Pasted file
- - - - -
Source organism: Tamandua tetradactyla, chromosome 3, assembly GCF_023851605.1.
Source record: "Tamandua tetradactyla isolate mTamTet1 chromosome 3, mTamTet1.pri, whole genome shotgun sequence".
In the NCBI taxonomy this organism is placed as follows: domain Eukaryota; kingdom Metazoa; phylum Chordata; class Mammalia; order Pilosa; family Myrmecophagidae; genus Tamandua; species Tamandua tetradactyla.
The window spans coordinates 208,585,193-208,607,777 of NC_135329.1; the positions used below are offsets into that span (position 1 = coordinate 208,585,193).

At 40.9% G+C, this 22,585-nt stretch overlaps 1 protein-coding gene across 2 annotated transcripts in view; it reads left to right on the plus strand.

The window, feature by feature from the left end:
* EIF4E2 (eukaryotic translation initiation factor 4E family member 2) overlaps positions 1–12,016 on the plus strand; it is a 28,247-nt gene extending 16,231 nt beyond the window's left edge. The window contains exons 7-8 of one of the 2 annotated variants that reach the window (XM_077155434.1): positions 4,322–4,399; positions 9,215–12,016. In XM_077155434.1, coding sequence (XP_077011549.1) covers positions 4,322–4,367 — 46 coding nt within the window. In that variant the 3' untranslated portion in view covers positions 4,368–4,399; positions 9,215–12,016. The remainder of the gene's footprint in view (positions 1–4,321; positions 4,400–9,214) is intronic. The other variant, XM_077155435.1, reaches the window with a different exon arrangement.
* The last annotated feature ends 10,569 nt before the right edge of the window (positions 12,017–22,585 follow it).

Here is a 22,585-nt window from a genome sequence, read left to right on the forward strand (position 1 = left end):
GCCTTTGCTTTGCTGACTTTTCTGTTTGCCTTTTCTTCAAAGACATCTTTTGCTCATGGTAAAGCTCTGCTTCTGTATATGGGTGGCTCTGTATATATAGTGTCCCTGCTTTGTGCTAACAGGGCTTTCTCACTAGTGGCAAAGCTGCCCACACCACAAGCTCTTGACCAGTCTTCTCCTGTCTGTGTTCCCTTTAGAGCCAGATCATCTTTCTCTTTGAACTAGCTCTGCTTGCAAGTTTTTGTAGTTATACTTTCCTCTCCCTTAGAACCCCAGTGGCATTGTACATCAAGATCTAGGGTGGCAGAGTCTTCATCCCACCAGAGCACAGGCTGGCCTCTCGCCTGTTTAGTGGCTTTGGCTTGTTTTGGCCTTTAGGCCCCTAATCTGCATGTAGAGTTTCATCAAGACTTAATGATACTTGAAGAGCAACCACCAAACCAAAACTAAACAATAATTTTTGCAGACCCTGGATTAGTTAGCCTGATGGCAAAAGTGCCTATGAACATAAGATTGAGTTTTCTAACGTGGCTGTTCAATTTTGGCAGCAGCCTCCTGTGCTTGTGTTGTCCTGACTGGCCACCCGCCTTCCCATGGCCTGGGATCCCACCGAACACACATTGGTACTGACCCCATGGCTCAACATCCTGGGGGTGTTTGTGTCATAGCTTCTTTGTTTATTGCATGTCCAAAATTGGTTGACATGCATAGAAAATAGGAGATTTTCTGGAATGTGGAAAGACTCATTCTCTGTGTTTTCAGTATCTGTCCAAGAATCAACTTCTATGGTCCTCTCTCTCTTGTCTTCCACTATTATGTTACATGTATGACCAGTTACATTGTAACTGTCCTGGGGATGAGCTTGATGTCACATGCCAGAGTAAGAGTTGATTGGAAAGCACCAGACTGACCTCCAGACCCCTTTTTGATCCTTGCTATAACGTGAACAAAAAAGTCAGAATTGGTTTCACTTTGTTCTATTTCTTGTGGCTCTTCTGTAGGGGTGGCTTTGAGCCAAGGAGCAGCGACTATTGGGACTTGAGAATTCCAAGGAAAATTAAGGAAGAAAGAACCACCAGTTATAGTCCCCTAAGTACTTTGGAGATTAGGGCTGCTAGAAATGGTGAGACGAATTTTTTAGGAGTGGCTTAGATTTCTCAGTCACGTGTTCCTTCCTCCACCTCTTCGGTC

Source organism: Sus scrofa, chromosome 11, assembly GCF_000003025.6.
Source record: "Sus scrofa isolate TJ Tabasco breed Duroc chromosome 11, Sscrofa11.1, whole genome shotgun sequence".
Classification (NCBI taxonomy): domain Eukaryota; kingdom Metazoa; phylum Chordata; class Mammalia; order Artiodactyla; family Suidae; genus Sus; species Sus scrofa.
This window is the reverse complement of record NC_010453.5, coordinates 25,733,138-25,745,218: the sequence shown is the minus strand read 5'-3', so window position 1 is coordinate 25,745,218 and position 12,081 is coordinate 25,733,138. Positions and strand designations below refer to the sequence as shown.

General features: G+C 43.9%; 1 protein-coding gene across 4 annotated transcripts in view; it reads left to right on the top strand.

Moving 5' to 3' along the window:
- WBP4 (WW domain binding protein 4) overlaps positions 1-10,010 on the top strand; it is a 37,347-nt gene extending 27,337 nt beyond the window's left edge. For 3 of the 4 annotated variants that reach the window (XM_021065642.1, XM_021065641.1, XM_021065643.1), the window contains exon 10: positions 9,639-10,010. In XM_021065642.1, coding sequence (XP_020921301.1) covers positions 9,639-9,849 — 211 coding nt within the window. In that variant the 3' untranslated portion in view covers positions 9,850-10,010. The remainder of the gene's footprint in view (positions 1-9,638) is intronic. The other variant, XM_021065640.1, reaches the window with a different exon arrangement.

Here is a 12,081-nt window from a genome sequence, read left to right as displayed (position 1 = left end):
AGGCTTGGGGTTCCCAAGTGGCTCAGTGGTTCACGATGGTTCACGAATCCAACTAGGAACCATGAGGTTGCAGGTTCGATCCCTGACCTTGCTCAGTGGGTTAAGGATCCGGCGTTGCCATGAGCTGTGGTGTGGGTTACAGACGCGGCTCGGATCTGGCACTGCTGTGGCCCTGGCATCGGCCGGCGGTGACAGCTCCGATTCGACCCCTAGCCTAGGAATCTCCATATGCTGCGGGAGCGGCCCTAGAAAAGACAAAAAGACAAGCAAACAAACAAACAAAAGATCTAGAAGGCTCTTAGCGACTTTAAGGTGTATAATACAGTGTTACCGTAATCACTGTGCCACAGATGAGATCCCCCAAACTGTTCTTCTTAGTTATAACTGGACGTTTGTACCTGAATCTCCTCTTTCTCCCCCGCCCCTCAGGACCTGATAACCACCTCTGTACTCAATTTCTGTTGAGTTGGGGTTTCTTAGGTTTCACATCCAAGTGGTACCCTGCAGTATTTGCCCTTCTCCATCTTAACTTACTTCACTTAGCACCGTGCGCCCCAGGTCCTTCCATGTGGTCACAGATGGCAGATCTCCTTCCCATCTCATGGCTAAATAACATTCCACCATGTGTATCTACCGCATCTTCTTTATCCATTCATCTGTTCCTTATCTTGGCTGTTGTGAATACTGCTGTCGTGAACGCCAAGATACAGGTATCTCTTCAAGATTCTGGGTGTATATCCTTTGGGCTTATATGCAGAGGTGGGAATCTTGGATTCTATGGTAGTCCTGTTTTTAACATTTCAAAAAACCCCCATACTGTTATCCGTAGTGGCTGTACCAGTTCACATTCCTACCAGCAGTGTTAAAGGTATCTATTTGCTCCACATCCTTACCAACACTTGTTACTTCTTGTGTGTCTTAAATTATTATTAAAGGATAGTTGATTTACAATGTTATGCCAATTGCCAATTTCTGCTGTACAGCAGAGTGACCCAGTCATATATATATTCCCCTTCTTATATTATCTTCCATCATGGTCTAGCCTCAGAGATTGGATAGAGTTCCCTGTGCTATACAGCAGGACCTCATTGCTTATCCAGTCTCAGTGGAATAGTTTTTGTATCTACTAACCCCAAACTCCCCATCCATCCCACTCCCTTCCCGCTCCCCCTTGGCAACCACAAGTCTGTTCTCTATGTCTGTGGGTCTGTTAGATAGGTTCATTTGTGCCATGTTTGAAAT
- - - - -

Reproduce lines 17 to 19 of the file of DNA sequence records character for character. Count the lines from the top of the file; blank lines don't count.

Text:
- WBP4 (WW domain binding protein 4) overlaps positions 1-10,010 on the top strand; it is a 37,347-nt gene extending 27,337 nt beyond the window's left edge. For 3 of the 4 annotated variants that reach the window (XM_021065642.1, XM_021065641.1, XM_021065643.1), the window contains exon 10: positions 9,639-10,010. In XM_021065642.1, coding sequence (XP_020921301.1) covers positions 9,639-9,849 — 211 coding nt within the window. In that variant the 3' untranslated portion in view covers positions 9,850-10,010. The remainder of the gene's footprint in view (positions 1-9,638) is intronic. The other variant, XM_021065640.1, reaches the window with a different exon arrangement.

Here is a 12,081-nt window from a genome sequence, read left to right as displayed (position 1 = left end):
AGGCTTGGGGTTCCCAAGTGGCTCAGTGGTTCACGATGGTTCACGAATCCAACTAGGAACCATGAGGTTGCAGGTTCGATCCCTGACCTTGCTCAGTGGGTTAAGGATCCGGCGTTGCCATGAGCTGTGGTGTGGGTTACAGACGCGGCTCGGATCTGGCACTGCTGTGGCCCTGGCATCGGCCGGCGGTGACAGCTCCGATTCGACCCCTAGCCTAGGAATCTCCATATGCTGCGGGAGCGGCCCTAGAAAAGACAAAAAGACAAGCAAACAAACAAACAAAAGATCTAGAAGGCTCTTAGCGACTTTAAGGTGTATAATACAGTGTTACCGTAATCACTGTGCCACAGATGAGATCCCCCAAACTGTTCTTCTTAGTTATAACTGGACGTTTGTACCTGAATCTCCTCTTTCTCCCCCGCCCCTCAGGACCTGATAACCACCTCTGTACTCAATTTCTGTTGAGTTGGGGTTTCTTAGGTTTCACATCCAAGTGGTACCCTGCAGTATTTGCCCTTCTCCATCTTAACTTACTTCACTTAGCACCGTGCGCCCCAGGTCCTTCCATGTGGTCACAGATGGCAGATCTCCTTCCCATCTCATGGCTAAATAACATTCCACCATGTGTATCTACCGCATCTTCTTTATCCATTCATCTGTTCCTTATCTTGGCTGTTGTGAATACTGCTGTCGTGAACGCCAAGATACAGGTATCTCTTCAAGATTCTGGGTGTATATCCTTTGGGCTTATATGCAGAGGTGGGAATCTTGGATTCTATGGTAGTCCTGTTTTTAACATTTCAAAAAACCCCCATACTGTTATCCGTAGTGGCTGTACCAGTTCACATTCCTACCAGCAGTGTTAAAGGTATCTATTTGCTCCACATCCTTACCAACACTTGTTACTTCTTGTGTGTCTTAAATTATTATTAAAGGATAGTTGATTTACAATGTTATGCCAATTGCCAATTTCTGCTGTACAGCAGAGTGACCCAGTCATATATATATTCCCCTTCTTATATTATCTTCCATCATGGTCTAGCCTCAGAGATTGGATAGAGTTCCCTGTGCTATACAGCAGGACCTCATTGCTTATCCAGTCTCAGTGGAATAGTTTTTGTATCTACTAACCCCAAACTCCCCATCCATCCCACTCCCTTCCCGCTCCCCCTTGGCAACCACAAGTCTGTTCTCTATGTCTGTGGGTCTGTTAGATAGGTTCATTTGTGCCATGTTTGAAAT